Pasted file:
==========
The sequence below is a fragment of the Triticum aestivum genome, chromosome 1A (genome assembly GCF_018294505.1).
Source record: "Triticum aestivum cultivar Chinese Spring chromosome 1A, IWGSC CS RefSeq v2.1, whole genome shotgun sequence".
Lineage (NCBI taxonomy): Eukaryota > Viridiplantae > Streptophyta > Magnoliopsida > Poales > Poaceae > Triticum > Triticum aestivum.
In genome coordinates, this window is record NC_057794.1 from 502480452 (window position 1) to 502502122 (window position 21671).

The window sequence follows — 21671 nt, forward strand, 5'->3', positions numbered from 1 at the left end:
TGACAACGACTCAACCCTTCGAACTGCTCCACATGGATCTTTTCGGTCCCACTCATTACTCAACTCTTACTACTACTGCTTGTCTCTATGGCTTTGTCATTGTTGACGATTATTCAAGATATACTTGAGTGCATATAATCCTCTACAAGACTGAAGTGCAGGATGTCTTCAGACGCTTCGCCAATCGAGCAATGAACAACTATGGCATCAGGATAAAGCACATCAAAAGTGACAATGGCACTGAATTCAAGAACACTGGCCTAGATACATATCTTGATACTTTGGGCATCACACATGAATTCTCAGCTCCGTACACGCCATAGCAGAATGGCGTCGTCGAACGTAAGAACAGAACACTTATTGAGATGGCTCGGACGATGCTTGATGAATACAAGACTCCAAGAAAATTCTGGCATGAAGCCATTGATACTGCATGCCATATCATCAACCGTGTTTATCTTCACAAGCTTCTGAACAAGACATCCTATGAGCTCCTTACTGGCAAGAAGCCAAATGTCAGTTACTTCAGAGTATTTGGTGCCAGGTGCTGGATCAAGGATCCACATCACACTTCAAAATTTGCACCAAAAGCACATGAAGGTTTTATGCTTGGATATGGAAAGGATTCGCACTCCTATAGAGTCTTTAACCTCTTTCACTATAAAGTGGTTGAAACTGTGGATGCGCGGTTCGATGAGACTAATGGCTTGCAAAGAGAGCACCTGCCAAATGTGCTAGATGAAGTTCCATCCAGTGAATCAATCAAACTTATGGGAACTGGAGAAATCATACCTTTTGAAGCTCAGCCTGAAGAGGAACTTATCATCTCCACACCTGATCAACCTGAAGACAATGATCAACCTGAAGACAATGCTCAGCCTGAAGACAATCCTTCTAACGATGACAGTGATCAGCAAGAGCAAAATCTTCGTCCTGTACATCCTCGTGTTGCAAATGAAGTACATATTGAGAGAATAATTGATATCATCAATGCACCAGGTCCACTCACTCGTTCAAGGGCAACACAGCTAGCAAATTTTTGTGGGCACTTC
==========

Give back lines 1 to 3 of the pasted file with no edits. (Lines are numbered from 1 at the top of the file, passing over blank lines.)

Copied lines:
The sequence below is a fragment of the Triticum aestivum genome, chromosome 1A (genome assembly GCF_018294505.1).
Source record: "Triticum aestivum cultivar Chinese Spring chromosome 1A, IWGSC CS RefSeq v2.1, whole genome shotgun sequence".
Lineage (NCBI taxonomy): Eukaryota > Viridiplantae > Streptophyta > Magnoliopsida > Poales > Poaceae > Triticum > Triticum aestivum.